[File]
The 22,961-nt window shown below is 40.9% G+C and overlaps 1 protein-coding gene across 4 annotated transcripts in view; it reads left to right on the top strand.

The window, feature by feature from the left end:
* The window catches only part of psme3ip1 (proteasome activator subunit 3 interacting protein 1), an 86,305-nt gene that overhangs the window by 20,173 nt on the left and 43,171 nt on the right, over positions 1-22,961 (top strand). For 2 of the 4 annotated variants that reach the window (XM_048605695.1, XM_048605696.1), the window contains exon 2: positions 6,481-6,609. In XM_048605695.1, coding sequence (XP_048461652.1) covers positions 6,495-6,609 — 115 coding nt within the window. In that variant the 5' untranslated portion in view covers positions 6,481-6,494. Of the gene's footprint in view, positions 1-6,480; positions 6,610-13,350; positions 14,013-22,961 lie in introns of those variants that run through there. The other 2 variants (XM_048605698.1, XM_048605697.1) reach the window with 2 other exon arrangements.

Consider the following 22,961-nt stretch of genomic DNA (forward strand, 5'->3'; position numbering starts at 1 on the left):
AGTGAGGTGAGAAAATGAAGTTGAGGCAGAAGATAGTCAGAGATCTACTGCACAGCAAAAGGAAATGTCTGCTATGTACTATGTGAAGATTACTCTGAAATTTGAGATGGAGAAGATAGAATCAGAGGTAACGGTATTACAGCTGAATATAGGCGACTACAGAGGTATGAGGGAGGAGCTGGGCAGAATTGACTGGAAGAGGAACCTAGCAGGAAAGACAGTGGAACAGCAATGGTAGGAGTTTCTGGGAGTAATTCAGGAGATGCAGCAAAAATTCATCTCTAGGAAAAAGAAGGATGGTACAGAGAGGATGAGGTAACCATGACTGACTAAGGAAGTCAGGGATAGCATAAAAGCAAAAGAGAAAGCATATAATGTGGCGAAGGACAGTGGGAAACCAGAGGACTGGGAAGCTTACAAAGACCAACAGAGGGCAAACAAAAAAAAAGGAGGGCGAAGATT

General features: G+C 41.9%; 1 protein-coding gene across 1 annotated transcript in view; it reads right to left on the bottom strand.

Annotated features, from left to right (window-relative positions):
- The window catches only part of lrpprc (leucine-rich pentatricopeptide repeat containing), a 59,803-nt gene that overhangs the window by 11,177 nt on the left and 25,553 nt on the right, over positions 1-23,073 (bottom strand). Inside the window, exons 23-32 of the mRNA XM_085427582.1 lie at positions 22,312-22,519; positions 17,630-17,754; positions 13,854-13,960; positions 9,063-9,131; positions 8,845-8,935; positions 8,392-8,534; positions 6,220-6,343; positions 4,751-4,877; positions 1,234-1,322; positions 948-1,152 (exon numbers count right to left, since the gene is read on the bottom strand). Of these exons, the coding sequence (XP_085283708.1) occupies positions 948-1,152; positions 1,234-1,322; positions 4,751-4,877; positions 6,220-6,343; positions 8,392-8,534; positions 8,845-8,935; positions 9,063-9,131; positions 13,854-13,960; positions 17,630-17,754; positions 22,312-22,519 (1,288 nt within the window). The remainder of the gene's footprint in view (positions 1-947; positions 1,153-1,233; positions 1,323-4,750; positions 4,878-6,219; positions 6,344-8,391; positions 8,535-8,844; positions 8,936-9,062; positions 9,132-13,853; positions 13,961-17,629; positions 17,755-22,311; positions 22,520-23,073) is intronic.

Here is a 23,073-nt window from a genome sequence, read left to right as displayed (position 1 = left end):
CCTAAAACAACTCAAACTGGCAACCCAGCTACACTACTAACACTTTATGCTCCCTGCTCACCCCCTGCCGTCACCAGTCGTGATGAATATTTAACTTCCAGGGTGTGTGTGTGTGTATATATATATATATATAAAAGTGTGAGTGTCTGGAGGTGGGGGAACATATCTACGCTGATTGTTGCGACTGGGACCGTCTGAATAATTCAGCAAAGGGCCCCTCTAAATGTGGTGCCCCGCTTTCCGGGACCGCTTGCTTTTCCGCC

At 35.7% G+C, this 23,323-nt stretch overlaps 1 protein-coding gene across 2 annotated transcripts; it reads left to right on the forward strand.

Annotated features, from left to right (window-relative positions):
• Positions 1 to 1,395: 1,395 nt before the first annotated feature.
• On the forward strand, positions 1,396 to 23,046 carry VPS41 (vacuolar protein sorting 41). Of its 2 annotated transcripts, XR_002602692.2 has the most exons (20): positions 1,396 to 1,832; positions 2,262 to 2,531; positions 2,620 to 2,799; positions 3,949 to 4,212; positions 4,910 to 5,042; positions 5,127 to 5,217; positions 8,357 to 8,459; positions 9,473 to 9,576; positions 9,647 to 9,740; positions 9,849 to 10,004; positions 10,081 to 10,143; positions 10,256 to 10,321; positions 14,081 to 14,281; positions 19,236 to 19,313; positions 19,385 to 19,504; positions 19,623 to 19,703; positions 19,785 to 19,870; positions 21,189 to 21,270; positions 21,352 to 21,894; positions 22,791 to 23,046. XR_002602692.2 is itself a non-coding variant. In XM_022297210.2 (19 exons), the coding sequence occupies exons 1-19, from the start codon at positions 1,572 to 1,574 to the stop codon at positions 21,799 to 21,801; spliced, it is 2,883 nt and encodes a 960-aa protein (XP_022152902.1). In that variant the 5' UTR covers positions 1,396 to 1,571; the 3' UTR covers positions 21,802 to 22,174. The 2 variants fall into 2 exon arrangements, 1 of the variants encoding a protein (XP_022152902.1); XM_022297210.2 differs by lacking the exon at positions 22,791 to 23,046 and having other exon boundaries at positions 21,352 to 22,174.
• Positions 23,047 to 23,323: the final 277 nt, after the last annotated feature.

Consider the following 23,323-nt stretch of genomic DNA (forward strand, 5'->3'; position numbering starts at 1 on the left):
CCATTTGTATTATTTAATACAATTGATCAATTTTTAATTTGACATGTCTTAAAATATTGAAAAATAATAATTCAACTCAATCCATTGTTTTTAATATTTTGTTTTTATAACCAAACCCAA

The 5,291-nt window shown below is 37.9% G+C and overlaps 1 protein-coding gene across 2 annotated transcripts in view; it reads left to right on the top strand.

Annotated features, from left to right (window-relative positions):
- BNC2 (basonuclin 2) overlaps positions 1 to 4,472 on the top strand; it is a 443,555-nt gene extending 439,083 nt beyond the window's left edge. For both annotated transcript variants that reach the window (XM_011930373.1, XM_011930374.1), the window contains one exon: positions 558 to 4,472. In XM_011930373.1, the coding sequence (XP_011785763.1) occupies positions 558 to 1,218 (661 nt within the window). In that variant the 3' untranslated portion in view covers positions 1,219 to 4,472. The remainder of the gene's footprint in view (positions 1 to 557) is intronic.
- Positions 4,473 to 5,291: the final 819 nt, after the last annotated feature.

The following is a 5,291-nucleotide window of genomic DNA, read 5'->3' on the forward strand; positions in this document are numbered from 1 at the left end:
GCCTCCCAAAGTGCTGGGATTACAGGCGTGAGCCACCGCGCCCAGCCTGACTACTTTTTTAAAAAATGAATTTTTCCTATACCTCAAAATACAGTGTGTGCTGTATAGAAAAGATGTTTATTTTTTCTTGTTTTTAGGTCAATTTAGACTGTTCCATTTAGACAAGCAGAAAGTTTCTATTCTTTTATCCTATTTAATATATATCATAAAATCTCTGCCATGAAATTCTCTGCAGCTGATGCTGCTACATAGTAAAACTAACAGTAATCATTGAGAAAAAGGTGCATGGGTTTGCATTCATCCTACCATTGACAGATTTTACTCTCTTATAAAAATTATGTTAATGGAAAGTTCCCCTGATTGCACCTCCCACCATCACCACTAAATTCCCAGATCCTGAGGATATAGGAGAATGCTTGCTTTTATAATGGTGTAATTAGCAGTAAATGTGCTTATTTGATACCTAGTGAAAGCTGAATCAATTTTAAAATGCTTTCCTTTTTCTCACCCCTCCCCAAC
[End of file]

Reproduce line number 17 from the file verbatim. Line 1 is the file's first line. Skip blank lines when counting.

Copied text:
CCATTTGTATTATTTAATACAATTGATCAATTTTTAATTTGACATGTCTTAAAATATTGAAAAATAATAATTCAACTCAATCCATTGTTTTTAATATTTTGTTTTTATAACCAAACCCAA